But apparently, St. John’s isn’t all about machismo.  Allegedly, the school works to break down traditional notions of masculinity:

It may seem a bit perplexing that Saint John’s lures male students to campus by appealing to their perceived machismo and love of football, only to challenge those stereotypes during the course of students’ academic careers. The Center for Men’s Leadership and Service, which reaches about 2,000 students each year through activities, is designed in part to break down students’ traditional notions of masculinity.

Okay, I think it’s great if St. John’s is actively trying to break down gender norms through coursework and campus life.  That is absolutely fantastic.  I applaud any school that does that.  But if that’s the case, why on earth are they stooping to stereotypes in the recruitment process?  Why do people actually think this makes sense?  If the school is trying to create liberal views about gender, as well as supporting academic freedom concerning issues such as abortion and female clergypeople, then why are they compromising that vision by resting on traditional versions of gender?  It makes absolutely no sense.

Oh, and some of the comments in the thread are pretty depressing.  Lots of valuing traditional masculinity and blaming feminists.  I can’t believe there are people in higher ed who believe that crap.

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Responses

  1. Hmm. Interesting to see you post about something close to home.

    The part about holding down St. Benedict enrollment is interesting. I’d hope that it would have nothing to do with St. Johns and would be more about keeping class sizes low or something to that extent. Interesting thing to note? StJ and CSB aren’t really that close geographically (comparatively), in fact they don’t even share the same interstate exit. StJ and CSB seem to have a very good relationship among their students, at least that’s my experience.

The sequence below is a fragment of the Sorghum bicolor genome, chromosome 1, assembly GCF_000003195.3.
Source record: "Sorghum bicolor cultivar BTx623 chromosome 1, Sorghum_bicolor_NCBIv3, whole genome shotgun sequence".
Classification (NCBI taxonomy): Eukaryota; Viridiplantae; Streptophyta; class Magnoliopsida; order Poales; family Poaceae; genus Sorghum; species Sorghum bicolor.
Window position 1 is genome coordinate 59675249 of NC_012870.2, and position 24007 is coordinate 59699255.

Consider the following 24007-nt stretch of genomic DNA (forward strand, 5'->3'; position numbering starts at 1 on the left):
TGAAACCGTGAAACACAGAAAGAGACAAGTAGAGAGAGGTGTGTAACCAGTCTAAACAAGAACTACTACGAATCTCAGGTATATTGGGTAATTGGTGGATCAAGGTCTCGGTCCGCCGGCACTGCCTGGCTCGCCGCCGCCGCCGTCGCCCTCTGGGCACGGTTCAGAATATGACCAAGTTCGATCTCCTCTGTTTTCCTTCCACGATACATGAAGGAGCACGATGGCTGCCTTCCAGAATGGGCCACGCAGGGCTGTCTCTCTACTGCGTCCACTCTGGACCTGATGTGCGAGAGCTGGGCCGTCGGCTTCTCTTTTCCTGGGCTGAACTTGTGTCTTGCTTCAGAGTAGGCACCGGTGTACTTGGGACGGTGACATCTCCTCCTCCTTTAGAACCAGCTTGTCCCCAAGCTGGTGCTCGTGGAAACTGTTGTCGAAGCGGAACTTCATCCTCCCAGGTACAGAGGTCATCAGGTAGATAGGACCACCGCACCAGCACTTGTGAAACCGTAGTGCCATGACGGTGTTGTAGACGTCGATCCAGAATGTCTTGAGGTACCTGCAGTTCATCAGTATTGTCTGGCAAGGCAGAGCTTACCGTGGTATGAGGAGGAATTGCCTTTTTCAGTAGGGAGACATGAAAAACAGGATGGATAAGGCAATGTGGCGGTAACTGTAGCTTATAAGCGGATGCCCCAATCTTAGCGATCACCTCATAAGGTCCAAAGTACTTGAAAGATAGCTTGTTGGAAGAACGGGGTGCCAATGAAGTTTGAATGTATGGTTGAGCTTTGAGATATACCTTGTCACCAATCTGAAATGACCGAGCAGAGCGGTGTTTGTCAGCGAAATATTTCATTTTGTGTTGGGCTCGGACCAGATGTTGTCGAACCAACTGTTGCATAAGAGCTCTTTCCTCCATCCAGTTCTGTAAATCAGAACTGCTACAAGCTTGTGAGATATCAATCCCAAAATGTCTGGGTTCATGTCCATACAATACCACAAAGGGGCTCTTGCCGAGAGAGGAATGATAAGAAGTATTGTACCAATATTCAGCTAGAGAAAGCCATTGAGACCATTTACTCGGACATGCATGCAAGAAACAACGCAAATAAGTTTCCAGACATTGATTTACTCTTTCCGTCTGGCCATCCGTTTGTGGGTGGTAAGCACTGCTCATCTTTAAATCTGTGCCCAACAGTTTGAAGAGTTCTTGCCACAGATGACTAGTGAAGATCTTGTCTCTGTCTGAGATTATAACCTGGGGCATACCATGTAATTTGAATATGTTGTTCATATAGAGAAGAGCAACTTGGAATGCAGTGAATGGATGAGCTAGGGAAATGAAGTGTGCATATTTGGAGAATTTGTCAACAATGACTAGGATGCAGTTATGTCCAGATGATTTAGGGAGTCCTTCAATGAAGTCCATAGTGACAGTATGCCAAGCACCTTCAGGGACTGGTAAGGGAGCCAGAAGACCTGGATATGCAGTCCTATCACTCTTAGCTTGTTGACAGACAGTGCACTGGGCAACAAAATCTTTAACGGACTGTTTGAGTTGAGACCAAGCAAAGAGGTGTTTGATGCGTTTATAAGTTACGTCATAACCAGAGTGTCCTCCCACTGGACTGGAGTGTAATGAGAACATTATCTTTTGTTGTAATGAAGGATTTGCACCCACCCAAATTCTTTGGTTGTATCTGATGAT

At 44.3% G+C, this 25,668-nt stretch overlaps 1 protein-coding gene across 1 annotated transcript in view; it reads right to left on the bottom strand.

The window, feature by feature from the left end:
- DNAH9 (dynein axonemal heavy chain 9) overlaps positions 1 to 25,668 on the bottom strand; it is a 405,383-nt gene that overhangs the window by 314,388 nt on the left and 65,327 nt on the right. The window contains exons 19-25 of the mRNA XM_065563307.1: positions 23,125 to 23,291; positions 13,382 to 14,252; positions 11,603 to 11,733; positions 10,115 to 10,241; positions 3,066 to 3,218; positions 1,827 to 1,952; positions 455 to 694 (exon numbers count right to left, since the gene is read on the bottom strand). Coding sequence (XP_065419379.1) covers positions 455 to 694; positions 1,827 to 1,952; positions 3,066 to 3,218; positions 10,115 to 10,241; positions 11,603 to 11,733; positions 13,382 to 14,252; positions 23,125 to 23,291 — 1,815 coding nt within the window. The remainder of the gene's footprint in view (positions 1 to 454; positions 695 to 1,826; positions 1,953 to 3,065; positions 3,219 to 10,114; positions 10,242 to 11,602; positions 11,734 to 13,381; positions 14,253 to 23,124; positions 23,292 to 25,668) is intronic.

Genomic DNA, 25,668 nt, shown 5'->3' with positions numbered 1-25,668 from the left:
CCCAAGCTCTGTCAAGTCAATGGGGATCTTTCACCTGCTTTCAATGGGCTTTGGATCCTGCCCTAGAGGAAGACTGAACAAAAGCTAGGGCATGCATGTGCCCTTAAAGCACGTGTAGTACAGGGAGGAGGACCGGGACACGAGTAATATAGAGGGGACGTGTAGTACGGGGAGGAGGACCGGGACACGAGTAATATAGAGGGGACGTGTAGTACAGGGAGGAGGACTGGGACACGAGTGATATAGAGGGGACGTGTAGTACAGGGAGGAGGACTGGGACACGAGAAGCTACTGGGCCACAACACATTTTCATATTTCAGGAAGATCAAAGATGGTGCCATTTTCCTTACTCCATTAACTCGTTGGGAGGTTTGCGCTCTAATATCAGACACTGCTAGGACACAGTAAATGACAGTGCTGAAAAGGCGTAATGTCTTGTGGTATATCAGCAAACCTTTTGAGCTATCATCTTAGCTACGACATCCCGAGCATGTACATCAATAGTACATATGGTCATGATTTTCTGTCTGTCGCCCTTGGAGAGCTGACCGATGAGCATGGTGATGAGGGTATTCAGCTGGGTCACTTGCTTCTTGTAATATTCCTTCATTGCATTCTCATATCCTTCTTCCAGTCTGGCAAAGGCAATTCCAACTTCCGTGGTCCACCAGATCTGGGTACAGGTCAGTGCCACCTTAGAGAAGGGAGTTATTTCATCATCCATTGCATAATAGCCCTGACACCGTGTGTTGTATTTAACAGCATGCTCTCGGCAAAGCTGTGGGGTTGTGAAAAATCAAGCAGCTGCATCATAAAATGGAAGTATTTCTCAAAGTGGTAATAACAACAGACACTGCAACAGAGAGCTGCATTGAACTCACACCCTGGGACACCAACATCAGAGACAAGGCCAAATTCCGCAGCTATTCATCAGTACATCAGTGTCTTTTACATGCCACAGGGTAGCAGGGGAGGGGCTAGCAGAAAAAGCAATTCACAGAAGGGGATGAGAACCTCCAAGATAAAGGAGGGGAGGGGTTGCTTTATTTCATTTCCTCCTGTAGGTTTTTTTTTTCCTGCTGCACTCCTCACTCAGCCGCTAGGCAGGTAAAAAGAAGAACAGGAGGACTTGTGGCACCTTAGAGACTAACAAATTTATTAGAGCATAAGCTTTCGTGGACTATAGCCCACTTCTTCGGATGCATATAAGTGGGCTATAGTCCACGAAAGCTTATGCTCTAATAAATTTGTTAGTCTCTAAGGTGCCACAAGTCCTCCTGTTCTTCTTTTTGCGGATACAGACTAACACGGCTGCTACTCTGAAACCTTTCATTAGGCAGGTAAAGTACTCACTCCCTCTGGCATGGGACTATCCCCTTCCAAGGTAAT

StJs is very well known for their football program. Hockey to a lesser extent. At least that’s how I know them since I’m focused on those sports. Still, it seems a strange move to try and push their sports programs, since Division III athletics don’t have scholarships and St. Johns athletics are pretty well known anyhow. Maybe they’re pushing the other sports because they feel they’re not known.

    Very good to hear about them trying to breakdown traditional notions of masculinity. Definitely a good thing to do. I sure wish all schools, no matter what educational level, would have some sort of program like that. A program for incoming students would be a brilliant idea.

  2. Ha, that definitely is ironic that they use gender stereotypes in the recruiting process yet try to promote more liberal views on gender on campus. That makes no sense, and it makes me wonder if St. John’s might not be trying to look more progressive than it really is? If that is true, maybe that has something to do with why admissions/enrollment are down? I don’t know. The overall picture just isn’t convincing to me at all.

  3. As a recent graduate of St. John’s I can illuminate the enrollment a bit.\

    St. Ben’s and St. John’s are indeed separate institutions (single-sex dorms on separate campuses, two presidents) that share facilities (libraries, meal plans, extra-curriculars) but to clarify the enrollment problem of more females applying than males, it’s a matter of living space. There just isn’t enough housing at St. Ben’s to support more students. Thus, they have to turn away some quality applicants where, St. John’s still has space on their campus.

    For upperclass students, St. John’s IS the town, and St. Ben’s is located in St. Joseph, a tiny town with VERY limited housing options for students who don’t want to live on campus.

    Thus, at least in terms of numbers accepted to the school can be summed up very simply: there’s not enough space to house any more students. That’s why they’ve been working to add more housing at St. Ben’s.